Scrap Organization Tips & Tricks

As creative types, we’re generally resourceful and have a knack of pulling odd bits of materials together to create something ostensibly out of nothing. Quilters especially are known for their stashes of fabric, and some, like me, save literally every inch of fabric with the intension of using them in one project, or another. A Postage Stamp quilt, for example, is comprised of 1″ finished squares. Below is a photo of a quilt I made for my eldest sister’s 50th birthday using 1.5″ squares which finish at 1″ to mimic cross-stitching done by hand, which she does so beautifully. It’s a King size quilt, so that’s a lot of scraps!

Using up my scraps is my bid for immortality as I need to live several lifetimes in order to clean out my stash, lol! Saving things isn’t a problem so long as you have a place to put them. Organizing those scraps can be a challenge and you need a system which works best for you. Here’s a few tips how I store my scraps.

Shallow drawers are the key to finding anything quickly. How many of us have that mysterious, seemingly bottomless pit of a drawer in the kitchen, or home office where all the odd bits of stuff gets dumped, yet you can never find an item when you need it? Shallow drawers let you organize everything so it doesn’t get lost under a mountain of other clutter.

Ikea “Helmer” drawer units labeled with various sizes of strips and squares for easy access

I LOVE these metal drawer units from Ikea, especially since they’re red, which is my favourite colour, and, as you know, is Janome’s colour, too. They are ideal for storing scraps as each drawer is labeled with it’s contents, so I can find what I need in a flash. The less time you spend looking for something means the more time you have to create!

After I finish cutting out a quilt, tote bag, or garment, I take a little extra time and cut the remaining fabric into commonly used strips and squares. One drawer is 6″ squares, another is 5″ squares, another is 1.5″ squares which is the smallest measurement I save. They’re perfect for that Postage Stamp quilt! Anything smaller gets tossed into a bin which I later use to stuff dog beds for our local animal shelter.

I sort mostly by size, but in some cases also by valve. On the left in the photo below are the drawers of 2.5″ dark/medium strips. In the drawers above them are 2.5″ light strips. Whenever I want to make a scrappy Jelly Roll Rug, or Log Cabin quilt, all my strips are cut and neatly folded so I don’t have to take a ton of extra time pressing and prepping my fabric to cut out what I need; it’s all my fingertips ready to go.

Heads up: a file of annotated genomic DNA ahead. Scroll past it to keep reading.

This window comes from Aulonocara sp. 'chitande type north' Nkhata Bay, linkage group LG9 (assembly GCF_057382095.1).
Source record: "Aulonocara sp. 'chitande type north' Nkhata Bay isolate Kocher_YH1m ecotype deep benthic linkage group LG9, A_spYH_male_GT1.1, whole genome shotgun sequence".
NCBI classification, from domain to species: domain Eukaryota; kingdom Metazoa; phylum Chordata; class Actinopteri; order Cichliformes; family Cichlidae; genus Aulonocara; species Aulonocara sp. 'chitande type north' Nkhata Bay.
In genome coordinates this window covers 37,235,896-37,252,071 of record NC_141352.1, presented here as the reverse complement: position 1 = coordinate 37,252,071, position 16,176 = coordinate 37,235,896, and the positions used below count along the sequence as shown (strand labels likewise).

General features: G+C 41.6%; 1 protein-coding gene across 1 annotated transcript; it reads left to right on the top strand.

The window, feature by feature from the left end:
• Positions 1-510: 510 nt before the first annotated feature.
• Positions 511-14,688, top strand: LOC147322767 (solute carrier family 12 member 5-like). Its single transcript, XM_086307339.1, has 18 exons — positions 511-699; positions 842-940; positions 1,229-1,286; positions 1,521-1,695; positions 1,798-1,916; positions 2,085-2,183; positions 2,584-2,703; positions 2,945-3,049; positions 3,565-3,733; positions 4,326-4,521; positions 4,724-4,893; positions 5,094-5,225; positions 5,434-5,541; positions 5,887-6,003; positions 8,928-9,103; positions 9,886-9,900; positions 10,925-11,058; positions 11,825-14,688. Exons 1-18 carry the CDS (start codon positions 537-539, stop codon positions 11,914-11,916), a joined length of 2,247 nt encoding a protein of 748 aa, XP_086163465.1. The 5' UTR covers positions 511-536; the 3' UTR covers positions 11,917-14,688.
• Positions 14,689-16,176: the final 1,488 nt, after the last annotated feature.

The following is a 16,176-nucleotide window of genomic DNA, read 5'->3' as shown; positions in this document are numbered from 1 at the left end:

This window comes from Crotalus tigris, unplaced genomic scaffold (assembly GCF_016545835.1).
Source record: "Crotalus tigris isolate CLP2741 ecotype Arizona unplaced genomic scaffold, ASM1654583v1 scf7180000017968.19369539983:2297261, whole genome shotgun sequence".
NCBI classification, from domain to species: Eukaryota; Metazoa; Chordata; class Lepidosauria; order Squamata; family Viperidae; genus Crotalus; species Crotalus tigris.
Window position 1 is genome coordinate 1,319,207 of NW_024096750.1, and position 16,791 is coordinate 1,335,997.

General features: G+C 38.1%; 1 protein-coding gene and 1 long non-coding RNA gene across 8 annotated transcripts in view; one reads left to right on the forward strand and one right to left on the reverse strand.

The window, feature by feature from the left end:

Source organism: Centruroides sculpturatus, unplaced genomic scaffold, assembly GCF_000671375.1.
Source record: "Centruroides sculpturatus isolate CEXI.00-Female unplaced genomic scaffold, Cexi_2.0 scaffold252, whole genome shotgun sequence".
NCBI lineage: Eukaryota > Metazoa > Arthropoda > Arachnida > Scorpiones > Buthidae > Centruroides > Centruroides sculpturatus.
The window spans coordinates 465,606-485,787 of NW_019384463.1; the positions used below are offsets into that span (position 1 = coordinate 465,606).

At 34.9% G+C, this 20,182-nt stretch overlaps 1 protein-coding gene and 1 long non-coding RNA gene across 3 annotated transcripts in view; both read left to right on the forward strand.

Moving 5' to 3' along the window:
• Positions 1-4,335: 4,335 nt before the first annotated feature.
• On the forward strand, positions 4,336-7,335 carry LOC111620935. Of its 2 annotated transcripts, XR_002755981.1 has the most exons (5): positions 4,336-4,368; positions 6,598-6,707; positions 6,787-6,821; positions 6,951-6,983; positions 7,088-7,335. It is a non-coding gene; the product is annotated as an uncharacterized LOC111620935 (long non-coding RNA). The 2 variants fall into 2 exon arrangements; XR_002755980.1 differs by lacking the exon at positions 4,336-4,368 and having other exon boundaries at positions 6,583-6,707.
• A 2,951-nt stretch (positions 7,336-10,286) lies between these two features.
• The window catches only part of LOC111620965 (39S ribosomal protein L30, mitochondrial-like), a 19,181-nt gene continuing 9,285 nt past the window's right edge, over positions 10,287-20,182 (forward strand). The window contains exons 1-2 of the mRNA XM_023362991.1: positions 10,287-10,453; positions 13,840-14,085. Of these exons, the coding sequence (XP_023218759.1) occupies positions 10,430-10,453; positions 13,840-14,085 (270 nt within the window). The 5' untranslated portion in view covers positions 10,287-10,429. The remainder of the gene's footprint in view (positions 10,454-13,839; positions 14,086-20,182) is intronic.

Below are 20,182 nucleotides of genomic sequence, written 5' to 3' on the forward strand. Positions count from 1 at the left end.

Scraps are cut into more usable strips and squares, then organized by size, or value

The Dingo 11 Storage Cabinet & Cutting Table is what I use at the Janome Sewing and Learning Centre and have featured in my Janome HQ Instagram LIVE presentations. It’s a FABULOUS scrap organizer as most of the drawers are shallow, so they’re great for storing scraps and cutting tools, but the larger drawers are perfect for storing larger pieces of fabric, batting, pressing tools, or maybe even your serger!

You will find lots of organization and storage solutions on ArrowSewing.CA, and be sure to check with our Janome Canada dealers to see what deals on Arrow Sewing furniture they may have on, as well.

Large chunks of batting are ideal to store in those larger, deeper drawers so they don’t get crushed and stay lint/ dust-free. I picked up the wooden crate below at a second-hand store for this purpose, but you can see that Kitty (her real name is Raja, but we just call her Kitty) had other intensions for it. To think that black batting was once lint/ pet hair free. I should have known it would be magnet for her, lol! Now, that crate full of batting scraps is Kitty’s bed in my sewing room, so I don’t dare disturb anything and came up with another solution to store larger pieces of batting instead.

Baskets of all sizes and shapes are another go-to to store a variety of items. I bought the baskets below over 20 years ago and they’ve held a variety of treasures over the years. For now, it’s large batting scraps.

Smaller pieces of batting get cut up into squares and strips and are stored on this wheeled 4-tier cart, so I never have to hunt for a piece of batting when I’m practicing my free-motion quilting, or when I’m making a Jelly Roll Rug. The pieces are cut and ready to go whenever I am.

For more tips on scrap-busting, click HERE and watch this video on the Janome HQ You Tube channel.

We’d love to hear YOUR tips and tricks for organizing your scraps, so please share in the comments below.

Happy Sewing!

About janomeman

As Janome Canada's National Consumer Education Manager, I'm SEW excited to share my love of sewing, quilting and all things creative with everyone at our fabulous new Janome Sewing and Learning Centre in Oakville, ON. Have an idea for a class, or to be put onto our mailing list, E-mail me at
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